While I am not an expert by any means, I am not sure the 737 MAX is considered aerodynamically unstable. Yes, the placement of the engines has reduced the margin of stability in the pitch axis, but what I have read so far does not suggest that this has made the aircraft unstable. The MCAS was implemented to produce the artificial feel of the control forces a pilot would experience in an NG or Classic 737, but is not as I understand a full fly-by-wire system to make an unstable aircraft flyable. It is a stability augmentation system, yes, but… Read more »


If the MCAS software has been well executed and implemented, we’d probably never have known it was there (which, of course, was Boeing’s intention). What’s different about MCAS compared to other aviation software is that MCAS is designed to circumvent the effects of a fundamental aerodynamic instability…and that’s a no-no in civil aviation. It’s been quite normal in military aircraft for years (which often have metastable designs in order to achieve high performance) — but, remember, that the pilot in a military aircraft has an ejection seat if something goes wrong. The civil aviation industry is ultra-conservative (for good reason),… Read more »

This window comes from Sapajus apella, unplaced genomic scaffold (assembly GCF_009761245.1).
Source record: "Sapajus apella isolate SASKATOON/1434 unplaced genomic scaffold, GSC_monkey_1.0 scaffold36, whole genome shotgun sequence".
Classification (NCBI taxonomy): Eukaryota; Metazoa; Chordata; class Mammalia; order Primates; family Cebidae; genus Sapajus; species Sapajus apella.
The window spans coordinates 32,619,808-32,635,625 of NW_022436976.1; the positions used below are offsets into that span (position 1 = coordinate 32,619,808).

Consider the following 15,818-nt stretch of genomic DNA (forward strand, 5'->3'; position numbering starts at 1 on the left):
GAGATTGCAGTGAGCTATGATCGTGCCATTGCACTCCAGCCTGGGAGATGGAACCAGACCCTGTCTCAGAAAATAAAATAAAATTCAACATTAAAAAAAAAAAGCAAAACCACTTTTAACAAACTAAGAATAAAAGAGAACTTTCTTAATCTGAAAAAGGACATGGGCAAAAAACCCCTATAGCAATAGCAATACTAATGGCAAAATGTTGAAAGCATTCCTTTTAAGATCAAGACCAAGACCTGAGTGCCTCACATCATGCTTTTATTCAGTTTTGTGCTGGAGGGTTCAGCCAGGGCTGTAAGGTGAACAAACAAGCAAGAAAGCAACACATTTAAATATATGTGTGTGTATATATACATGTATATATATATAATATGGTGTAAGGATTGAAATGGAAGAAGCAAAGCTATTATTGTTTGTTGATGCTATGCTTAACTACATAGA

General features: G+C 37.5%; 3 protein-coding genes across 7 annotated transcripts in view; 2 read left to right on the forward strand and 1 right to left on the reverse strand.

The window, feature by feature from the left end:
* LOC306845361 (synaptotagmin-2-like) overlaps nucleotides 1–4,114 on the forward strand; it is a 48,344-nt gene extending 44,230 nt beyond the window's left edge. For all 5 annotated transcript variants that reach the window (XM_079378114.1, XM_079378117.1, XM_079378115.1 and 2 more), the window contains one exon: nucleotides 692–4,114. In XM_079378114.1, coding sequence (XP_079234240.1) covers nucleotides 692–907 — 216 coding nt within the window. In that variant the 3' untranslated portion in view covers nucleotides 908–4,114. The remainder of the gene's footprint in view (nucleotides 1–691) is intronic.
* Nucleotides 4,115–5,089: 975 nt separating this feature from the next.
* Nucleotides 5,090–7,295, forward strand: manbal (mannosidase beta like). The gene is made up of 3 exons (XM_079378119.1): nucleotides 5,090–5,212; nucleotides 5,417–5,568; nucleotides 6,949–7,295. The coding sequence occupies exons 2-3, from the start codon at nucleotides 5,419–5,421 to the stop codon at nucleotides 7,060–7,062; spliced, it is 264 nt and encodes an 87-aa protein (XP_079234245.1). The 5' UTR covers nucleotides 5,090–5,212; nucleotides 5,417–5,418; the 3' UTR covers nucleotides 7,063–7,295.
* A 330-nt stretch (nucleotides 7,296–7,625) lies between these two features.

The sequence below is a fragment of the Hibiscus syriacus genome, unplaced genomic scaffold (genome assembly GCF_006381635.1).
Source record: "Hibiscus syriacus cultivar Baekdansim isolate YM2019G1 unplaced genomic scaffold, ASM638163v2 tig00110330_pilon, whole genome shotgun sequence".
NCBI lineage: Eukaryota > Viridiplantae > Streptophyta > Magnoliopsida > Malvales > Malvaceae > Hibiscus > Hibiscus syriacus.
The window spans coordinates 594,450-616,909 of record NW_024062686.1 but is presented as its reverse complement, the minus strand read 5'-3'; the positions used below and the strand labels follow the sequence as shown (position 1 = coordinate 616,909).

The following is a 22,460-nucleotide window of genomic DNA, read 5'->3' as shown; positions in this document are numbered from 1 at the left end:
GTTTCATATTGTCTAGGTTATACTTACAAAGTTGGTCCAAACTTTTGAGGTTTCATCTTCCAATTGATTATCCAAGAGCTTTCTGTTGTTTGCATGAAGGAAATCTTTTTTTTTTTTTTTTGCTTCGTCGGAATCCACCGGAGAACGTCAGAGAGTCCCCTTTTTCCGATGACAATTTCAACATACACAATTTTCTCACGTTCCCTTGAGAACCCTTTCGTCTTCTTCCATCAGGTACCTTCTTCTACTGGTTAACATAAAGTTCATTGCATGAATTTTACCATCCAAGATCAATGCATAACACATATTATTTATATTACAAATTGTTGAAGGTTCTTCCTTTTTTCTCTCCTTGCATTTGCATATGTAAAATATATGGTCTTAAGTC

If a Notice of Proposed Rulemaking (NPRM) is accepted, then it will become is far short of an absolute order to accomplish it now. Your copy editor who wrote the headline ‘FAA Orders Angle Of Attack Sensor Upgrades To Older Boeing Aircraft’ needs to talk to the writer Joanna Bailey. Her first paragraph states, “the FAA to issue a Notice of Proposed Rulemaking in regards to servicing the planes. If the rule is accepted, it will become an Airworthiness Directive, mandating all operators of these aircraft to undertake remedial action.” A NPRM is a public notice issued in the Federal… Read more »

Al Peterson

Case heaters on the AOAs are wired in parallel to the vane heaters are not monitored on a B757 and B767 EICAS system. The circuit for the Vane is monitored by the EICAS system. A frozen vane could be caused by a case heater not working and the crew and maintenance get no messages. The case heater also keeps the dampening fluid from getting cold soaked in flight to allow the AOA to react quickly. Need the AD to reflect this and check the case heater as well . When I worked checks in maintenance at Delta airlines we had… Read more »